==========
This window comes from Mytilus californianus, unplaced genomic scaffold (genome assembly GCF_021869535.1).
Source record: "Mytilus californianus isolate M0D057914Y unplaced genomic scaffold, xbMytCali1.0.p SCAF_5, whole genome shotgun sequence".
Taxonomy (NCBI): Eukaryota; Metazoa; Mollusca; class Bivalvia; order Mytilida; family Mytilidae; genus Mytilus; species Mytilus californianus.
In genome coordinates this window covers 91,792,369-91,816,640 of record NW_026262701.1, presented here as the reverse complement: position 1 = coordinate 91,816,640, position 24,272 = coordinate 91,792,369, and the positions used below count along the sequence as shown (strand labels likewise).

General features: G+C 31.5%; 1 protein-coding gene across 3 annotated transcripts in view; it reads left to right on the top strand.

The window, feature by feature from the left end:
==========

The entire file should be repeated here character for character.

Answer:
This window comes from Mytilus californianus, unplaced genomic scaffold (genome assembly GCF_021869535.1).
Source record: "Mytilus californianus isolate M0D057914Y unplaced genomic scaffold, xbMytCali1.0.p SCAF_5, whole genome shotgun sequence".
Taxonomy (NCBI): Eukaryota; Metazoa; Mollusca; class Bivalvia; order Mytilida; family Mytilidae; genus Mytilus; species Mytilus californianus.
In genome coordinates this window covers 91,792,369-91,816,640 of record NW_026262701.1, presented here as the reverse complement: position 1 = coordinate 91,816,640, position 24,272 = coordinate 91,792,369, and the positions used below count along the sequence as shown (strand labels likewise).

General features: G+C 31.5%; 1 protein-coding gene across 3 annotated transcripts in view; it reads left to right on the top strand.

The window, feature by feature from the left end: